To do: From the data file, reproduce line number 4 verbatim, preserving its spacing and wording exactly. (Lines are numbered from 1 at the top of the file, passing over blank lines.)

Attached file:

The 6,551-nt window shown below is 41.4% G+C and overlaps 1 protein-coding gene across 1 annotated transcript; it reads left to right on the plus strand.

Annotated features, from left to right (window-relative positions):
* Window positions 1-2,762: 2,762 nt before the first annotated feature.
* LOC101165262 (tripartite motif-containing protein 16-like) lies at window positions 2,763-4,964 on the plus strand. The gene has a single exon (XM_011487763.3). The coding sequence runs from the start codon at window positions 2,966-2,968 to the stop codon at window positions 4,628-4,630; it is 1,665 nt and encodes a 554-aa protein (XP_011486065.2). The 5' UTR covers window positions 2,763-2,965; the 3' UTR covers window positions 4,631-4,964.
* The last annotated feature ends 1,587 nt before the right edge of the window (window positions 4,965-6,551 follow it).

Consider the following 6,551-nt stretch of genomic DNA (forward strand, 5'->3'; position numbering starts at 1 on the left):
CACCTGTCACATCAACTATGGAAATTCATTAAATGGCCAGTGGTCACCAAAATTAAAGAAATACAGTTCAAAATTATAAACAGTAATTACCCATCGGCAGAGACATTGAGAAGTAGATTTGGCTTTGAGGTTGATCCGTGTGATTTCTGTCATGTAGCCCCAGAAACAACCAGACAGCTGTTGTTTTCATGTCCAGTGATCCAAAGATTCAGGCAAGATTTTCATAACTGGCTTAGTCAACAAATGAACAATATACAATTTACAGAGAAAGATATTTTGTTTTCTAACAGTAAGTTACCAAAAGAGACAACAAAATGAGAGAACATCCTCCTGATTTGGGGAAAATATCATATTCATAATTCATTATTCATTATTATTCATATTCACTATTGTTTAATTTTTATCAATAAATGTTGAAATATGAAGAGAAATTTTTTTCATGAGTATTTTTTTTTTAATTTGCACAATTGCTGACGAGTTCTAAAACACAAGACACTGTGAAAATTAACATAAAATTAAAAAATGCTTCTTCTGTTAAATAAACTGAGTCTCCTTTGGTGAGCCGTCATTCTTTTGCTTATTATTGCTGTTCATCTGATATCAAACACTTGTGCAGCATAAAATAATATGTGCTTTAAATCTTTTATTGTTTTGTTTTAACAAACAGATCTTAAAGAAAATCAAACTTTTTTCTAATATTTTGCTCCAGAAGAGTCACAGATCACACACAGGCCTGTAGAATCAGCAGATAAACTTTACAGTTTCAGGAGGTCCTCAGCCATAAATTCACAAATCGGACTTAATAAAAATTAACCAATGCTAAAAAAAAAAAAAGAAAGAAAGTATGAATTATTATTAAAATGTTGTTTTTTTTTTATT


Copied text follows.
* LOC101165262 (tripartite motif-containing protein 16-like) lies at window positions 2,763-4,964 on the plus strand. The gene has a single exon (XM_011487763.3). The coding sequence runs from the start codon at window positions 2,966-2,968 to the stop codon at window positions 4,628-4,630; it is 1,665 nt and encodes a 554-aa protein (XP_011486065.2). The 5' UTR covers window positions 2,763-2,965; the 3' UTR covers window positions 4,631-4,964.